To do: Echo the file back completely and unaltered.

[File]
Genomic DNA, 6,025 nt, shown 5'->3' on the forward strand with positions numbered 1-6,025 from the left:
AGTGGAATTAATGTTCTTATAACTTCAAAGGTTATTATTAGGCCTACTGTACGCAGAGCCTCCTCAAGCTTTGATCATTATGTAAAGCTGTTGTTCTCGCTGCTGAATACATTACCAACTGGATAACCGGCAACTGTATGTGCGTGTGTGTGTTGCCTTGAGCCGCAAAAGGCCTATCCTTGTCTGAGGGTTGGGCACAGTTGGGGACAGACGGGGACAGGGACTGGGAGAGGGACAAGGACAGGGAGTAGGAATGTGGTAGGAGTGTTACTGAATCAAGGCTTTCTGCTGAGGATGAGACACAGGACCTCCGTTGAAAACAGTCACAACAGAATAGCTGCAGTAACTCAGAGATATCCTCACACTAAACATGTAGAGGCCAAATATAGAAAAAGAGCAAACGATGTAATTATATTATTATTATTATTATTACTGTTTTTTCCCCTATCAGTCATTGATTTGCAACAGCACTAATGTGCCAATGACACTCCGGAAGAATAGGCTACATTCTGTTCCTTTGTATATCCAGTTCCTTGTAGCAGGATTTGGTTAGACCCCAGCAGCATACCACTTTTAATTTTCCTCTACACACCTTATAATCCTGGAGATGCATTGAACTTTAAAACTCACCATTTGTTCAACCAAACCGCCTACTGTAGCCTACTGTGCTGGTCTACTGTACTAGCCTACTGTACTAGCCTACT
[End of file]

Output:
Genomic DNA, 6,025 nt, shown 5'->3' on the forward strand with positions numbered 1-6,025 from the left:
AGTGGAATTAATGTTCTTATAACTTCAAAGGTTATTATTAGGCCTACTGTACGCAGAGCCTCCTCAAGCTTTGATCATTATGTAAAGCTGTTGTTCTCGCTGCTGAATACATTACCAACTGGATAACCGGCAACTGTATGTGCGTGTGTGTGTTGCCTTGAGCCGCAAAAGGCCTATCCTTGTCTGAGGGTTGGGCACAGTTGGGGACAGACGGGGACAGGGACTGGGAGAGGGACAAGGACAGGGAGTAGGAATGTGGTAGGAGTGTTACTGAATCAAGGCTTTCTGCTGAGGATGAGACACAGGACCTCCGTTGAAAACAGTCACAACAGAATAGCTGCAGTAACTCAGAGATATCCTCACACTAAACATGTAGAGGCCAAATATAGAAAAAGAGCAAACGATGTAATTATATTATTATTATTATTATTACTGTTTTTTCCCCTATCAGTCATTGATTTGCAACAGCACTAATGTGCCAATGACACTCCGGAAGAATAGGCTACATTCTGTTCCTTTGTATATCCAGTTCCTTGTAGCAGGATTTGGTTAGACCCCAGCAGCATACCACTTTTAATTTTCCTCTACACACCTTATAATCCTGGAGATGCATTGAACTTTAAAACTCACCATTTGTTCAACCAAACCGCCTACTGTAGCCTACTGTGCTGGTCTACTGTACTAGCCTACTGTACTAGCCTACT